A Fiscal Trap Occurs When Fiscal Policy Aims to 
Balance the Budget—And Private-sector Financial 
Fragility Can Worsen the Problem
Unfortunately, politics and misguided economic thinking (such as debt & deficit hysteria) cause many to see the rising deficits as bad and thus seek to reign in government spending and raise taxes. Of course this just leads back to Private Sector hardship which lowers tax receipts and increases government spending again - a "fiscal trap".

This way of thinking cuts off one leg from our three-legged stool: we rely only on increased private debt or increased exports to get out of trouble, cutting our most powerful ally, the nation's monetary system, out of the game. 

So now that we have established the importance of the sector balance equation, how do we apply this logic to the current economic malaise in the US economy? If we look at our sectors, we can see the following:
  1. We are a net importer, so $ are flowing out of our economy in exchange for goods from abroad. We are starting our equation negative.
  2. Private sector debt levels are still very high and there's still evidence of strong savings desires and de-leveraging (Private Sector reducing debt). We are unlikely to see the Private Sector significantly spending above its income for a while.
So where else can our economic recovery come from? Here are our choices, and it should be quite obvious that Government money can play a key role:
  1. Export more to increase domestic income. As stated above, the US is unlikely to become a net exporter in the near term due to our Reserve Currency status and mutual trade interests.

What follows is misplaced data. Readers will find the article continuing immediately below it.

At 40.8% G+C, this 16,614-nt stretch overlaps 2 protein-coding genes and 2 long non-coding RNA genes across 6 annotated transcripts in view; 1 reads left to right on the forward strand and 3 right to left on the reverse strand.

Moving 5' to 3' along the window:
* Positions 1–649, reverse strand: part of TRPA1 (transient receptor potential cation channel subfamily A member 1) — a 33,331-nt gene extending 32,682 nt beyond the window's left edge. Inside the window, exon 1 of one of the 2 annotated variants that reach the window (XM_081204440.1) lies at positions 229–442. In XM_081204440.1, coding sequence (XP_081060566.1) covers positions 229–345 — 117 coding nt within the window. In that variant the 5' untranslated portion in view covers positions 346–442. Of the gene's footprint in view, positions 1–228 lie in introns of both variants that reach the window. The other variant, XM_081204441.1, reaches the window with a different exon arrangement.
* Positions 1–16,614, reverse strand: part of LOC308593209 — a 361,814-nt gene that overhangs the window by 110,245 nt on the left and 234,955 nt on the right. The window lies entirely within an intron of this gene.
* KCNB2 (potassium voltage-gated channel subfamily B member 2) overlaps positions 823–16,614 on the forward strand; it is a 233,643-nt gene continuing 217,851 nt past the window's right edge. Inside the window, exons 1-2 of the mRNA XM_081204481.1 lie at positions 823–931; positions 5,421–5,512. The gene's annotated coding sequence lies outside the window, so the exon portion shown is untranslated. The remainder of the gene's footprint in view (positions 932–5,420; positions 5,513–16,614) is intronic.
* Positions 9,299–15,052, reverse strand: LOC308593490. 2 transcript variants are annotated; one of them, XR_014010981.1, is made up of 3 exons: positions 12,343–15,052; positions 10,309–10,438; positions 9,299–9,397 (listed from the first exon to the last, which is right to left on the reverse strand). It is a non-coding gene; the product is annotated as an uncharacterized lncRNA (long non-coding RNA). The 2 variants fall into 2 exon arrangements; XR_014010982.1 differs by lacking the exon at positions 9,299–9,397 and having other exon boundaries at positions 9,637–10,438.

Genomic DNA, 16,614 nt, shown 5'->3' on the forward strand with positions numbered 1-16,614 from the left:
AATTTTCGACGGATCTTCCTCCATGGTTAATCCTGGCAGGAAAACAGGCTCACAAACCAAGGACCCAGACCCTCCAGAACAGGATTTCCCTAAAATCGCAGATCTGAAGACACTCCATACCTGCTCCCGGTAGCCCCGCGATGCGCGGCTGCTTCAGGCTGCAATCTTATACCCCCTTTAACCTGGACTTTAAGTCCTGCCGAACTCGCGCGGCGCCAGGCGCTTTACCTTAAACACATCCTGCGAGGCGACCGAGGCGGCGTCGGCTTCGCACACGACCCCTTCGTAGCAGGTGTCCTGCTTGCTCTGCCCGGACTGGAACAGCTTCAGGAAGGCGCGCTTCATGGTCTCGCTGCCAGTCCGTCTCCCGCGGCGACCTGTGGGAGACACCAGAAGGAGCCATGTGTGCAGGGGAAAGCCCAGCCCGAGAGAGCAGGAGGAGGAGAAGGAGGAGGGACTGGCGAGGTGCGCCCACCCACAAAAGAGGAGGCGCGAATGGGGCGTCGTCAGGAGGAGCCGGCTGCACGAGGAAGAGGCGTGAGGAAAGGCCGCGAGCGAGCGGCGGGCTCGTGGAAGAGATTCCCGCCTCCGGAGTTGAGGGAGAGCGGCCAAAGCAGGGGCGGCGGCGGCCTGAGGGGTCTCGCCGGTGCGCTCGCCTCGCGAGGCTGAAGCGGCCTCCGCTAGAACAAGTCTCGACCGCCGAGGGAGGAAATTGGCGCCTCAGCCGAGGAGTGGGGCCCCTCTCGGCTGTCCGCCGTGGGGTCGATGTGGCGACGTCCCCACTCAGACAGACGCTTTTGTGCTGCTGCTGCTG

2. Private sector borrows more. Again, with record debt levels and falling real wages, there is little room for productive credit expansion (of course the financial industry will always try for more Ponzi credit until defaults rise and it all collapses again, but I'll save that for another day).
  3. Lower taxes to increase spendable incomes. The payroll tax holiday was exactly the right kind of fiscal response needed, but it ended too quickly (see the fiscal cliff comments above). Tax cuts for businesses or capital gains will have little effect since there is no increase in demand.
  4. Write off/down debt to increase spendable income. In addition to reducing the tax burden, reducing debt burdens will free up income which increases demand for goods & services. We could use more debts write-downs than bank bailouts.
  5. Increase government spending. We seem to have no trouble doing this during wartime (WWII deficit spending is arguably what ended the Great Depression), but refuse to take the same approach to help our citizens during times of peace. We can certainly debate what are the most beneficial uses of Government money, but a functioning government & legal system, education, national defense, world-class infrastructure, sustainable low cost energy, care for the elderly, a social safety net and affordable medical care, and full employment should all be high on most lists.